The custom of the giving of wedding coins originated in Spain. Thirteen gold coins are given to the bride by the bridegroom, signifying his willingness to support her. Often presented in ornate boxes or gift trays, this represents the bride’s dowry and holds good wishes for prosperity. These coins become a part of their family heirloom. Symbolically, the Groom recognizes his responsibility as a provider, and pledges his ability to support and care for her. Acceptance by the bride means taking that trust and confidence unconditionally with total dedication and prudence.

Cord of Three Strands Ceremony
In a Cord of Three Strands Ceremony, husband and wife weave or braid three separate cords into one. Two of the three strands represent their separate lives and the third strand, always gold, represents God. In this symbolic act, they are declaring that they are combining their lives into one and asking God to be intertwined into the center of their marriage.

Crossing Sticks Ceremony
This is a lesser known African-American tradition. Couples demonstrate their commitment by crossing tall wooden sticks. By crossing the sticks, which represent the power and life force within trees, the couple expresses a wish for a strong and grounded beginning. If you decide to incorporate this tradition, you may choose large branches from both of your families' homes or from a place meaningful to you as a couple.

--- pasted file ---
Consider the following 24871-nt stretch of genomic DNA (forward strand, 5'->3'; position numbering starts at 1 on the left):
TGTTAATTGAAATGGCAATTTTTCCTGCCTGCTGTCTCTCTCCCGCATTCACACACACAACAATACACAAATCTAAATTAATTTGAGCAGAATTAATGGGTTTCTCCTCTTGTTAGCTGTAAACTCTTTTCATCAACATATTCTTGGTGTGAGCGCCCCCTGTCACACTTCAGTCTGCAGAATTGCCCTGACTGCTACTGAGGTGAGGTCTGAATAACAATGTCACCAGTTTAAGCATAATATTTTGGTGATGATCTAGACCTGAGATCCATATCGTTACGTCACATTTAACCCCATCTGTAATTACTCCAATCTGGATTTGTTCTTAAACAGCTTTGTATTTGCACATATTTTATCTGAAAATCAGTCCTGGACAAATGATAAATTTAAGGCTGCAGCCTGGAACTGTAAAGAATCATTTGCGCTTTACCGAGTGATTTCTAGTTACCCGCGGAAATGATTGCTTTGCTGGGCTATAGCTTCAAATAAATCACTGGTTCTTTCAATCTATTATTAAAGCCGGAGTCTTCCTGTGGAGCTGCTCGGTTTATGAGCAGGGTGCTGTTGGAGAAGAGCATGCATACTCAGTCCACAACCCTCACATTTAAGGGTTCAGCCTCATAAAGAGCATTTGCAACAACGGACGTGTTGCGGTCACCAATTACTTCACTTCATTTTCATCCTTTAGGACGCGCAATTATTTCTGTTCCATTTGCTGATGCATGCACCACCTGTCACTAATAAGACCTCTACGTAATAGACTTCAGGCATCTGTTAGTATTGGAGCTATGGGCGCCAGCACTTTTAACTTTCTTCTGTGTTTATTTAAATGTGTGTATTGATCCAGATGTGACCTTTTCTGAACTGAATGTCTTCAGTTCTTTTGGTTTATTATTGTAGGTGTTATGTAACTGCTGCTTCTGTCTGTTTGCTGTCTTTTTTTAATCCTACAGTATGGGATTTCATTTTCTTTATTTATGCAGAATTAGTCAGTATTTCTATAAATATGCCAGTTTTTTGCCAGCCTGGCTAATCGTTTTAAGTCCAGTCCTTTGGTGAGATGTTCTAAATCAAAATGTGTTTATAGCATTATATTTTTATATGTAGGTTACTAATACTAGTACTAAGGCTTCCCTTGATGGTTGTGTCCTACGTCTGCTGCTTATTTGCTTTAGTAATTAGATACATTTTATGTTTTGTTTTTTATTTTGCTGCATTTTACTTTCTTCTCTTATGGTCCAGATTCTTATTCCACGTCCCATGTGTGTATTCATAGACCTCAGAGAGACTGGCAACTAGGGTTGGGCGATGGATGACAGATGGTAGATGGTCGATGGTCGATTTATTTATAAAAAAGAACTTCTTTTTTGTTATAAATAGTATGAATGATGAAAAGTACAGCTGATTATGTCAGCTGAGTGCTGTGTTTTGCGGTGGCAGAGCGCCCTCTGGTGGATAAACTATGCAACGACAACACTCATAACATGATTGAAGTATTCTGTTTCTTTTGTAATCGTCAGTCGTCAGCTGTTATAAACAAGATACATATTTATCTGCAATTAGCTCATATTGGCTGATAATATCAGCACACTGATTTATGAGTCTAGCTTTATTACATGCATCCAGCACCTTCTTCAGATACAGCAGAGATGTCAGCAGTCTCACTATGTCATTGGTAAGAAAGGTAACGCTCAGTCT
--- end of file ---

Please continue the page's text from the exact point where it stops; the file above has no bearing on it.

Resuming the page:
Cutting the Cord Ceremony
At the end of the ceremony, the eldest member of each family (who you remember were seated at the front at the beginning) held a ribbon across the aisle for [the couple] to walk through, symbolizing the “cutting” of their primary ties with the families who had raised them and their readiness to raise a family of their own. This tradition has its roots in Africa and also symbolizes the beginning of making a home together.

Dove Release Ceremony